Jones and his wife then began stealing the money under the name of another company they controlled, Strata-Tech, by making fake invoices with that name, as well as the name of Comcast-Spectator -- the company that owns the Philadelphia Flyers and used to own the Philadelphia 76ers -- which never provided any goods or services to the Joneses' law firm, the FBI says.
According to the feds, they'd use the money to pay off credit-card debt and buy 76ers tickets from Comcast-Spectator and also laundered around $160,000 of that fraudulently obtained money into the Florida bank accounts of Dona Nichols Jones and her daughter.
Between 2008 and 2009, feds say the Joneses obtained more than $350,000 through the fake-invoice scheme.
Wednesday, July 18, 2012
The North Dakota Supreme Court rejected a proposed sanction of disbarment as "inconsistent with and disproportionate to discipline imposed in similar cases" based on charges described in the court's opinion:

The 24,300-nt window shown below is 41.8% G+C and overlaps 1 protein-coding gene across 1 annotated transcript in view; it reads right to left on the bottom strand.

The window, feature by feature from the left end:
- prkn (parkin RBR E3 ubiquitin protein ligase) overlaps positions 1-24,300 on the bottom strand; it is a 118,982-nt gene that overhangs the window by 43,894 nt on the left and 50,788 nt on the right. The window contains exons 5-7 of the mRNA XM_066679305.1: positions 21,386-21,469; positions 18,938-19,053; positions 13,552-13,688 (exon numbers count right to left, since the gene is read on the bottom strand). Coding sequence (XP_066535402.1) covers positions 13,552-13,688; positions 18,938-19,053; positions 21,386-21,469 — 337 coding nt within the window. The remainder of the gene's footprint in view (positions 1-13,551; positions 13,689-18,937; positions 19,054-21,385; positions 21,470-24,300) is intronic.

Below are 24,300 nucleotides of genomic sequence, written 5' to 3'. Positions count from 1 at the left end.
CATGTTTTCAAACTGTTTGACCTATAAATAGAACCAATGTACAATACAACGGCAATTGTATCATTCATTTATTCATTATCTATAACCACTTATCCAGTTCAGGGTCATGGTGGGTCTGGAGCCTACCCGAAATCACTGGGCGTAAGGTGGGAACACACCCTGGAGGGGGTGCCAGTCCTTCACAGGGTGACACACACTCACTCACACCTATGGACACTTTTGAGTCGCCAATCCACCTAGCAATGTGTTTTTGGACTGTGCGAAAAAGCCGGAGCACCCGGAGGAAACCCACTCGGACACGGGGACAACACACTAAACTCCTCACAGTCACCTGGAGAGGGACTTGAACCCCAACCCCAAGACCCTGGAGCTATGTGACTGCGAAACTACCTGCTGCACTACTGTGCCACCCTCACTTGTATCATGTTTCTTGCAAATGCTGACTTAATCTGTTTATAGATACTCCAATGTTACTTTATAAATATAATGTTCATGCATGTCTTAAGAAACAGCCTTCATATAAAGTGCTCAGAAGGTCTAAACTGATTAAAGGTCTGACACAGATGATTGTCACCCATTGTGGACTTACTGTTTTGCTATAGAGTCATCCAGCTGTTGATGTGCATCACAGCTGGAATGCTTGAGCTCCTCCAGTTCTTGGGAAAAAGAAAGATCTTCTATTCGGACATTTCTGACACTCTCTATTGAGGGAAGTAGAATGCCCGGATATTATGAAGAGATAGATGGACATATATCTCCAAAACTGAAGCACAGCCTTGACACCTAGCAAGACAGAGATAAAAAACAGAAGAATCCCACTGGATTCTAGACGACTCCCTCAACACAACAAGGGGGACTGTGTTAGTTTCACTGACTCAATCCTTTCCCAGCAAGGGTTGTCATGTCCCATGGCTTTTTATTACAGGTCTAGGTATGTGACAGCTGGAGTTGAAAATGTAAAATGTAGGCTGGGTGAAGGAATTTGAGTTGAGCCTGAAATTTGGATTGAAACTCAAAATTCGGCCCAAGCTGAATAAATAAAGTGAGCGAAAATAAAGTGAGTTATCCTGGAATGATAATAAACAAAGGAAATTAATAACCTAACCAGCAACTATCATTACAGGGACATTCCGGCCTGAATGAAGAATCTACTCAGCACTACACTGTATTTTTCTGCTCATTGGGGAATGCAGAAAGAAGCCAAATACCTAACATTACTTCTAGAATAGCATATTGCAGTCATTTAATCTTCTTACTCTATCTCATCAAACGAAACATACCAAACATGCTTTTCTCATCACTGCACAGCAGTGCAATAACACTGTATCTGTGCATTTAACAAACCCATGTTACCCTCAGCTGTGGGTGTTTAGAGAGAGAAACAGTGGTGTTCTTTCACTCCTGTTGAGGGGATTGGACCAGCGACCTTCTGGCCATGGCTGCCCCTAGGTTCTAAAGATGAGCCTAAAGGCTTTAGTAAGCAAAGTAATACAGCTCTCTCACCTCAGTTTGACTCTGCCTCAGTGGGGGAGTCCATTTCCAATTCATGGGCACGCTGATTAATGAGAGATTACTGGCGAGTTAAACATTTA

The Petition alleged that in approximately September 2010, Doyle and Sandra Burkhardt retained Mahler to advise them regarding a water drainage issue and paid him a $2,500 retainer. Mahler agreed to charge $100 per hour for his services. The retainer was deposited into Mahler's operating account rather than a trust account. Mahler spent the retainer on other obligations prior to earning the fees. In addition, following a Water Board Meeting during or around November 2010, Mahler failed to communicate with the Burkhardts. During the course of these proceedings, Mahler provided an invoice in which he charged $120 per hour for his services, rather than the agreed upon $100 per hour.
The court ordered a three-year suspension as well as restitution to the clients. (Mike Frisch)